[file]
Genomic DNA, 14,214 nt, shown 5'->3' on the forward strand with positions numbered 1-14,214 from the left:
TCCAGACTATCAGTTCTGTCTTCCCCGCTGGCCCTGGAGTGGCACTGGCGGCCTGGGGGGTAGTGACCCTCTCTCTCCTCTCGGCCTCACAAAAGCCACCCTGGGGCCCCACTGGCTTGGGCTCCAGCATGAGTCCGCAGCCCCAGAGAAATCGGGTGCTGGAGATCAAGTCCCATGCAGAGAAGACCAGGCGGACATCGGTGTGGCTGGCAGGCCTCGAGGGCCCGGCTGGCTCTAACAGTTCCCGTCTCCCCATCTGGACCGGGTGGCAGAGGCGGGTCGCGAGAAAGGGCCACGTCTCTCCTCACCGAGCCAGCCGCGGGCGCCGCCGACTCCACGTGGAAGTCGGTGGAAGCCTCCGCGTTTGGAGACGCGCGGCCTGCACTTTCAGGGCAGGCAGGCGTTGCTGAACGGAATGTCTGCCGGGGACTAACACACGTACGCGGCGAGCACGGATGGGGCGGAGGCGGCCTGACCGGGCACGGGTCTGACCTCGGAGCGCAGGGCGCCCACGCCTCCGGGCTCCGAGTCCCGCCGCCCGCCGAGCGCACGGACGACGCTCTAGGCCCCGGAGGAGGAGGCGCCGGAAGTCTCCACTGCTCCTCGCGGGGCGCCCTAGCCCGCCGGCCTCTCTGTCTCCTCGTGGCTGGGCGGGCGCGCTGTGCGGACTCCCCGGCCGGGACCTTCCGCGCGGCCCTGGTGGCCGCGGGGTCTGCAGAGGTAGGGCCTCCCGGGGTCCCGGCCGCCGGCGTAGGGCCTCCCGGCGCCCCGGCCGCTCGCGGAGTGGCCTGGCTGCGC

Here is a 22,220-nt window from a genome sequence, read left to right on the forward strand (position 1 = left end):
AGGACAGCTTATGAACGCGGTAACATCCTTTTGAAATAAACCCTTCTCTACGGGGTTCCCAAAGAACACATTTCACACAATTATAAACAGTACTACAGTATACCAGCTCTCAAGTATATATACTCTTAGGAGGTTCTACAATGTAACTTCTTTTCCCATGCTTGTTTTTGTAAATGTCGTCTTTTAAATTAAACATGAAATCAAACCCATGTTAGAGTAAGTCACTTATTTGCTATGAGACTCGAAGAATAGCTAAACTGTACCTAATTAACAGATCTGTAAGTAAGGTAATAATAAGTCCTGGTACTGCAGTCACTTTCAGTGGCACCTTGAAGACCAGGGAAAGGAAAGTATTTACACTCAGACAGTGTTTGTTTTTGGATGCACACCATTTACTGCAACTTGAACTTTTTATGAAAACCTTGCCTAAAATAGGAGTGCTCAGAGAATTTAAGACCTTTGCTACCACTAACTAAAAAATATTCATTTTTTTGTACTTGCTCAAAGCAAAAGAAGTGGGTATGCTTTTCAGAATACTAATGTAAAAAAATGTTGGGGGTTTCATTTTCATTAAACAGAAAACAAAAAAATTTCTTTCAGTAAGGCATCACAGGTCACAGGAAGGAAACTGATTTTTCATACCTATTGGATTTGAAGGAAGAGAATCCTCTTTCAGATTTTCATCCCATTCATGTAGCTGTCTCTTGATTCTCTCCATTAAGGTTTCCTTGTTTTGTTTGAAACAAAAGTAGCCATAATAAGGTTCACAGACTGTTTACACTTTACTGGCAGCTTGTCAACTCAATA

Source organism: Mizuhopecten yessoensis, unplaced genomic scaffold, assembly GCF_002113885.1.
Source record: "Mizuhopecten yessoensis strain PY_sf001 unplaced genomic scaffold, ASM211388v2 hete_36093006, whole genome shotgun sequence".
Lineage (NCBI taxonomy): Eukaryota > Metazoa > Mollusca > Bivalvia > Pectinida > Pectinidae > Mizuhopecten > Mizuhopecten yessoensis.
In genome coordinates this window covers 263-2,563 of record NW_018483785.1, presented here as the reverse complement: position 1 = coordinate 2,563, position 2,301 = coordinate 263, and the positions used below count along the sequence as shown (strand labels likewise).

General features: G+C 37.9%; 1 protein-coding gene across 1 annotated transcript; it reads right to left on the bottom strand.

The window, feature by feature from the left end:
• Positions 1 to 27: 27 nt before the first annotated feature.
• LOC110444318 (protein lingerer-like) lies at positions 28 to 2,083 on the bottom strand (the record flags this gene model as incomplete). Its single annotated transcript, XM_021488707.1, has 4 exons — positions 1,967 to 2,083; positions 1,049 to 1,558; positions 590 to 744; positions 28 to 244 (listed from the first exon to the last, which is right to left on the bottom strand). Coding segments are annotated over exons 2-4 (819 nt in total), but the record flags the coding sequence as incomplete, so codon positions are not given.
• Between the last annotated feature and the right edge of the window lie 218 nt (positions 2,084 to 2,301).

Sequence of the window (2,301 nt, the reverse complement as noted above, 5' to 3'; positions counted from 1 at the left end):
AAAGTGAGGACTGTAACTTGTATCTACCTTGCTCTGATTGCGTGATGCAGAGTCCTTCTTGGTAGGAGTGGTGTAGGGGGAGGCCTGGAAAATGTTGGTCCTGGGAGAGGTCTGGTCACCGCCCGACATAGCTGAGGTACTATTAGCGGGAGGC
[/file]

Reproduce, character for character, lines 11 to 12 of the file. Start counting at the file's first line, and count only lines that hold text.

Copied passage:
• Positions 1 to 27: 27 nt before the first annotated feature.
• LOC110444318 (protein lingerer-like) lies at positions 28 to 2,083 on the bottom strand (the record flags this gene model as incomplete). Its single annotated transcript, XM_021488707.1, has 4 exons — positions 1,967 to 2,083; positions 1,049 to 1,558; positions 590 to 744; positions 28 to 244 (listed from the first exon to the last, which is right to left on the bottom strand). Coding segments are annotated over exons 2-4 (819 nt in total), but the record flags the coding sequence as incomplete, so codon positions are not given.